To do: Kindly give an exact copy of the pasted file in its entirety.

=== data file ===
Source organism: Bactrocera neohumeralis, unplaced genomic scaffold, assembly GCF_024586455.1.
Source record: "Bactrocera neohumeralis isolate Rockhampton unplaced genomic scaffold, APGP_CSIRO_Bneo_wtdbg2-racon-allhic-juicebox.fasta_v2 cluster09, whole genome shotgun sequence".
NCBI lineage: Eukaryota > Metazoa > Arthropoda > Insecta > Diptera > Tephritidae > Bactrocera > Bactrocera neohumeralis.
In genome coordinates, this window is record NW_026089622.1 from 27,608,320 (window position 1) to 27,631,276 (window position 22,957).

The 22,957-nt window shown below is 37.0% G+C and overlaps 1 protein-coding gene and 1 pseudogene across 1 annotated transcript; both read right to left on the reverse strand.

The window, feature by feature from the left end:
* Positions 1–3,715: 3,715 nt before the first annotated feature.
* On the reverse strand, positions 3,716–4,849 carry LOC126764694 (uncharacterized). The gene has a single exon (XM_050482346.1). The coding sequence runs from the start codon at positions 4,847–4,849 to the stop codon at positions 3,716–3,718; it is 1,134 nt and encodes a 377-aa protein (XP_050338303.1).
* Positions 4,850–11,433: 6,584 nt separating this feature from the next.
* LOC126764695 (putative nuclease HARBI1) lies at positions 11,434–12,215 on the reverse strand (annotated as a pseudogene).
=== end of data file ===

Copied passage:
Source organism: Bactrocera neohumeralis, unplaced genomic scaffold, assembly GCF_024586455.1.
Source record: "Bactrocera neohumeralis isolate Rockhampton unplaced genomic scaffold, APGP_CSIRO_Bneo_wtdbg2-racon-allhic-juicebox.fasta_v2 cluster09, whole genome shotgun sequence".
NCBI lineage: Eukaryota > Metazoa > Arthropoda > Insecta > Diptera > Tephritidae > Bactrocera > Bactrocera neohumeralis.
In genome coordinates, this window is record NW_026089622.1 from 27,608,320 (window position 1) to 27,631,276 (window position 22,957).

The 22,957-nt window shown below is 37.0% G+C and overlaps 1 protein-coding gene and 1 pseudogene across 1 annotated transcript; both read right to left on the reverse strand.

The window, feature by feature from the left end:
* Positions 1–3,715: 3,715 nt before the first annotated feature.
* On the reverse strand, positions 3,716–4,849 carry LOC126764694 (uncharacterized). The gene has a single exon (XM_050482346.1). The coding sequence runs from the start codon at positions 4,847–4,849 to the stop codon at positions 3,716–3,718; it is 1,134 nt and encodes a 377-aa protein (XP_050338303.1).
* Positions 4,850–11,433: 6,584 nt separating this feature from the next.
* LOC126764695 (putative nuclease HARBI1) lies at positions 11,434–12,215 on the reverse strand (annotated as a pseudogene).